What will you learn?
We increasingly rely on networked computer systems and smart cards to support our everyday activities, and everything we do generates data – whether buying bread at the supermarket, taking a ride on public transport, or calling a friend for a chat.
This data is opening up a new era for our understanding of human behaviour – and also for policy making and business processes which depend upon this understanding. Research has shown how data can give us insight into the risk of an upcoming stock market crash; decrease delays in measuring the spread of illness; or even allow us to predict where crimes might occur.
This course will help you understand and unlock the power of these new datasets. You will gain an overview of the state of the art in big data research across a range of domains, including economics, crime and health.
You will also acquire some basic practical skills for data science using, learning to write basic programs in R, create basic data visualisations and carry out simple analyses. By the end of the course, you will be able to find out and analyse what people have been looking for on Google and Wikipedia.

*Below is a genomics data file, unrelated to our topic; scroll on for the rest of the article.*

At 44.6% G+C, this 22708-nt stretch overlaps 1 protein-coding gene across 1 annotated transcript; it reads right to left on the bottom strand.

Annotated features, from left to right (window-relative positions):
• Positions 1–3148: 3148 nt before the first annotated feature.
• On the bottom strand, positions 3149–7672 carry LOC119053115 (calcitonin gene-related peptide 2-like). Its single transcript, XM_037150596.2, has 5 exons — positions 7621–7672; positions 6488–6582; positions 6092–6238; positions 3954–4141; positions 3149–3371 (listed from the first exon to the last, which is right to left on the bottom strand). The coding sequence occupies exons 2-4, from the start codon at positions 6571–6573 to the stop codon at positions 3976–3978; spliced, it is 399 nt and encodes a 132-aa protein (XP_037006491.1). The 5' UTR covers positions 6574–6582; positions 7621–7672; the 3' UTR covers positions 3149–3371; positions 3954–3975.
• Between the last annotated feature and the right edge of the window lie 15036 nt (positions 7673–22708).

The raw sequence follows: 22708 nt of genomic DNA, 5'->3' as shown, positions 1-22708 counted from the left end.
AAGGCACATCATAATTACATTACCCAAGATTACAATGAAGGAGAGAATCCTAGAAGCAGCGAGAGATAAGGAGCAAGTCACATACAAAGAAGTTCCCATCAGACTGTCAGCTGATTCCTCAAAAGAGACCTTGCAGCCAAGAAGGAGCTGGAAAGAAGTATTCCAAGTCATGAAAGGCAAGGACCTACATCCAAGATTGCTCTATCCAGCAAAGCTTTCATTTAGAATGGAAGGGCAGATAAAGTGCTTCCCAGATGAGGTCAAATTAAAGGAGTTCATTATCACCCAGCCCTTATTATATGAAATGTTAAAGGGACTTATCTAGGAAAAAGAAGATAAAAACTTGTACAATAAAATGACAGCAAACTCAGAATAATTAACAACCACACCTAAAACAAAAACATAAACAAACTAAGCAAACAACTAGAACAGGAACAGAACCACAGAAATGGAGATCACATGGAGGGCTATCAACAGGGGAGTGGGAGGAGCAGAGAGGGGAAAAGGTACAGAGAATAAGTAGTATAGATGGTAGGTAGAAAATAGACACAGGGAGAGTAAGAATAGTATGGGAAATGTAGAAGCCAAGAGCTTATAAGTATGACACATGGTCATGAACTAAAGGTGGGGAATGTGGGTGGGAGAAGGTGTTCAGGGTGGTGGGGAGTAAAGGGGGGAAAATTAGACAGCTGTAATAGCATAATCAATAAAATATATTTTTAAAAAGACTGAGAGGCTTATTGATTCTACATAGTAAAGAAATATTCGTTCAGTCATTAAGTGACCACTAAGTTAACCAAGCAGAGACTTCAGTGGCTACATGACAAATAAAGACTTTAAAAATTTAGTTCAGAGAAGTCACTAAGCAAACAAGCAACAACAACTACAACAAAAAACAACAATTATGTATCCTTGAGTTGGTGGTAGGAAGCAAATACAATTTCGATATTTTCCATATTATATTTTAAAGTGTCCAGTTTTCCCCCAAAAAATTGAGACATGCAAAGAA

Each week there will be videos to watch and, if you’re interested, articles to read. There will be opportunities to engage your fellow learners in the discussion activities, where we will provide a topic for investigation or discussion, and the ability to interact through the discussion.
At the ‘half-way’ point in the course, Week 5, we will pause and give you time to reflect on what you have heard and read so far. We also have something a little different for you to try. By playing a game where you rate photographs, you will have a chance to explore London and help crowdsource data to build on a recent study we carried out, which suggests that people who live in more scenic locations report themselves to be healthier.